One of the most confusing things about Irish genealogy is the proliferation of different administrative divisions of land and the type of records associated with them. Some areas can be very confusing with the same name used for a townland, civil parish and Roman Catholic parish, with each of them covering a different area of land that overlaps into other administrative divisions.
So, to help with genealogical research, I have a created a GoogleMap that shows all the different administrative divisions in the Paulstown area. When using this map it is best to ignore the place name labels provided by Google. I have used four main sources to create this map: the Kilkenny County Council online planning maps, the Ordnance Survey Ireland (OSI) online maps for Ireland, the OSI 6 inch maps from 1837-1842 and the OSI 25 inch maps from 1888-1913.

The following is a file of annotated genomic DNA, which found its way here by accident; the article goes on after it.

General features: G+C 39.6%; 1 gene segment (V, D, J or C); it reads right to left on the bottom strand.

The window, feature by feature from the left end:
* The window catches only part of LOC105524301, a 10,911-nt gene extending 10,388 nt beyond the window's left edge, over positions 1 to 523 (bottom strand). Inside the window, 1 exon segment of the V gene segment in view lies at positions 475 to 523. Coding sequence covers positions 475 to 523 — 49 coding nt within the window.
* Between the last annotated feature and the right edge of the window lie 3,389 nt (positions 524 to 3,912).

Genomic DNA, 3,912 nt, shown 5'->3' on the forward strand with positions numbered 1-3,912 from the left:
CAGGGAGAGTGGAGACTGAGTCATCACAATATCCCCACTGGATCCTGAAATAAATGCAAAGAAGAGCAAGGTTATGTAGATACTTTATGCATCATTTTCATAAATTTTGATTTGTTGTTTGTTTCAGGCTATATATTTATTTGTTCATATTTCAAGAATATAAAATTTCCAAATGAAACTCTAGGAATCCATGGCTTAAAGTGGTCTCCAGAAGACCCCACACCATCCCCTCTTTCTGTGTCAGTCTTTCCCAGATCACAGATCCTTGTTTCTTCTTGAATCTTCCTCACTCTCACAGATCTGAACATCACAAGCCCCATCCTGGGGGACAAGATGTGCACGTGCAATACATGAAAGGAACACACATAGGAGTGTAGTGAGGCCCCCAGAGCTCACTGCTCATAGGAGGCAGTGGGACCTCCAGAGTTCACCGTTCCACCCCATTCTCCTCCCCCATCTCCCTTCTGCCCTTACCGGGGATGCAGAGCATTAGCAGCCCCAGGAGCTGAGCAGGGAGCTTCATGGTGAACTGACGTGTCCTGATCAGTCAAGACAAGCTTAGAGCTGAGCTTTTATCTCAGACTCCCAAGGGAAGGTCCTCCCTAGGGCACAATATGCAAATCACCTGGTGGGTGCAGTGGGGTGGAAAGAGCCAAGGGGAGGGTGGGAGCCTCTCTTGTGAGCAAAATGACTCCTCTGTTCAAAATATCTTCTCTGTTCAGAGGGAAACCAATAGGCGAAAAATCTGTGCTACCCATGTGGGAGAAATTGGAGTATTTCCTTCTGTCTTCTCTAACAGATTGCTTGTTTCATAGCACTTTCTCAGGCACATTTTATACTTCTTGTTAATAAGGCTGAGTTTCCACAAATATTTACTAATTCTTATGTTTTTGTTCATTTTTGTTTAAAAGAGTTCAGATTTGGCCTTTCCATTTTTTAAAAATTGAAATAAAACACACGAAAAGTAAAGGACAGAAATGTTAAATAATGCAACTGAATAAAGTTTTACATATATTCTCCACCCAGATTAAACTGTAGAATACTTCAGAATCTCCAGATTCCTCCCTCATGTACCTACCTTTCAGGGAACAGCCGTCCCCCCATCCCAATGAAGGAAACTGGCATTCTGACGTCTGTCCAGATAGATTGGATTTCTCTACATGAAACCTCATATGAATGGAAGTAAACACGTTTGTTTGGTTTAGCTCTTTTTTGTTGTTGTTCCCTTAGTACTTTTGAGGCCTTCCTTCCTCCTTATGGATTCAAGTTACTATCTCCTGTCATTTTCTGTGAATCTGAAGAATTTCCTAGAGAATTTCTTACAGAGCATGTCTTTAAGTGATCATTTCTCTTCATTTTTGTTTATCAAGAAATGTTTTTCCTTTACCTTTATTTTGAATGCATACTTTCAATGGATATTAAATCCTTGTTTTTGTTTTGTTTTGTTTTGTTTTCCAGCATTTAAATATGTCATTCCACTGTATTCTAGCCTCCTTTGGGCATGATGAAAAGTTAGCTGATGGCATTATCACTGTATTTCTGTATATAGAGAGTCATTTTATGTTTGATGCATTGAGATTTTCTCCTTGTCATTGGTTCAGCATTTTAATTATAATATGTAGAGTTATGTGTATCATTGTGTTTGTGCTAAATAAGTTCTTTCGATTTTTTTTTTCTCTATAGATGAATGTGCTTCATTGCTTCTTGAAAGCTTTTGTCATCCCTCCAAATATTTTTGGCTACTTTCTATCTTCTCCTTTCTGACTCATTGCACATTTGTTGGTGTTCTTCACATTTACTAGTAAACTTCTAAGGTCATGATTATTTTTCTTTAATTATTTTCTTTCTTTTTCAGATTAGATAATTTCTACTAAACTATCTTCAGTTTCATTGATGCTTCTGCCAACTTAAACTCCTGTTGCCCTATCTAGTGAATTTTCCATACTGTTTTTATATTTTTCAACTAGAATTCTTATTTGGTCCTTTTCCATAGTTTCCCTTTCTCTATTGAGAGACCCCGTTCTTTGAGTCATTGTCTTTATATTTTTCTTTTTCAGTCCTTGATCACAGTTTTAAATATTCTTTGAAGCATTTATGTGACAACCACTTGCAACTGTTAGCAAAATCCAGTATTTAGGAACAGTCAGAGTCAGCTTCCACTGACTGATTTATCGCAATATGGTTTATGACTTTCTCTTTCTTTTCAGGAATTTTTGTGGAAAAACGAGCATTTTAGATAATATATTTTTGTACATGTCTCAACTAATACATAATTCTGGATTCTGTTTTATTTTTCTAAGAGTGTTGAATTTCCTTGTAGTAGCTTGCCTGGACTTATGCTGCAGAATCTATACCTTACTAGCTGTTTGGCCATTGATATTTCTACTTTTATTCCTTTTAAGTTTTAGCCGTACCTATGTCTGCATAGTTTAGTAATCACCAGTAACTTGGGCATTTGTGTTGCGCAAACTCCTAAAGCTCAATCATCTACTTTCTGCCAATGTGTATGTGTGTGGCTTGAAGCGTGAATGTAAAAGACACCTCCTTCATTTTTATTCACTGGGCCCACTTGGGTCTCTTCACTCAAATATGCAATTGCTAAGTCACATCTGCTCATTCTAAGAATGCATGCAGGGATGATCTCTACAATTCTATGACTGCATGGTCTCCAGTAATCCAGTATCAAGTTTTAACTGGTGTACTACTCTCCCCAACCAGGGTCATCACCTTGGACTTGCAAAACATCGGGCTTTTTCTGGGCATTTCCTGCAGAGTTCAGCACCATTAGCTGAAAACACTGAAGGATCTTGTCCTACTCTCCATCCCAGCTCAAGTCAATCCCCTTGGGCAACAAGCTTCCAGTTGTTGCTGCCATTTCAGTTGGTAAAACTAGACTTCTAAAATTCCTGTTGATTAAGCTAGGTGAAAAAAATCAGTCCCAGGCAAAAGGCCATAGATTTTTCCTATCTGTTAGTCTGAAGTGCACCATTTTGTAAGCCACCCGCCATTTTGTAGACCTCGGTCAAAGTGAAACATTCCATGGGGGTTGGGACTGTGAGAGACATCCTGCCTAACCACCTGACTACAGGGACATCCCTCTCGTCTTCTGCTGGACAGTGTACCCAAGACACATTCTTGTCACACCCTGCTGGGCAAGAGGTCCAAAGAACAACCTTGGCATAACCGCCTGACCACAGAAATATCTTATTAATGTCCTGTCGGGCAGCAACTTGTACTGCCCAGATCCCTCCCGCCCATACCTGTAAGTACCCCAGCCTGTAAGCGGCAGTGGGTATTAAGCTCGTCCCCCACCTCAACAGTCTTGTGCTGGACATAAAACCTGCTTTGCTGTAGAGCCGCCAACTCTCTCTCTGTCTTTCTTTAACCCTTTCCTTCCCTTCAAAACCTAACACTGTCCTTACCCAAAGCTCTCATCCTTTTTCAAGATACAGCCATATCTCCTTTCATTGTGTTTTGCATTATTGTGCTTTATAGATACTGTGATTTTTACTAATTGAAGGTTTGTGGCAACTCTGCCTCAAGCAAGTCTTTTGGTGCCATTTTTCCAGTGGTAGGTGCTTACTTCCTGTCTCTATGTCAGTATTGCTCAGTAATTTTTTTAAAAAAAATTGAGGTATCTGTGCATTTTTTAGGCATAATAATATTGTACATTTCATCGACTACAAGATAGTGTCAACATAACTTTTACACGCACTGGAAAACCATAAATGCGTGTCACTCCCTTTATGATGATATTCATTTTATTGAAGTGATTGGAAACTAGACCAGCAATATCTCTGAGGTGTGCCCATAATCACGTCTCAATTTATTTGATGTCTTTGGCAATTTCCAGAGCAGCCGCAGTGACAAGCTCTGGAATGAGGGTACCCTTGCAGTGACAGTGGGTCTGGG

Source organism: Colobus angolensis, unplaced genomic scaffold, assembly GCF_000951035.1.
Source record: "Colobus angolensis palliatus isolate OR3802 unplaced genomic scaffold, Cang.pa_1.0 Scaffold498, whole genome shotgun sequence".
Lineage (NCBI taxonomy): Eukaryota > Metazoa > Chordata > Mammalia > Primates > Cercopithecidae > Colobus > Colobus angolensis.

These boundaries provide some interesting observations and anomalies. The townland of Jordanstown is divided in two by the civil parish boundary between Shankill and Kilmacahill. The townland boundaries along the N10 road, as it passes through the village, show the outline of the road before it was modernised. Part of the civil parish of Kilure (which is in county Carlow and is the neighbouring civil parish to Shankill) is completely surrounded by Kilmacahill civil parish, in county Kilkenny. Just one of the countless anomolies in Ireland.
To get the best accuracy the map below is best viewed using the ‘Satellite’ tab. This will give a view down to the level of boundaries between fields and along roads. I have not included the townlands south of Kilmacahill and Paulstown townlands, in the Kilmacahill civil parish.
The colour codes for the boundaries are:
Blue- Boundary of Townlands
Red- Boundary of Civil Parishes
White- Boundary of County, Barony and Roman Catholic Parish
I have limited the map area to land covered to natural and artificial boundaries formed by:
Areas where satellite pictures have not been taken by Google (north and west)
The River Barrow (east)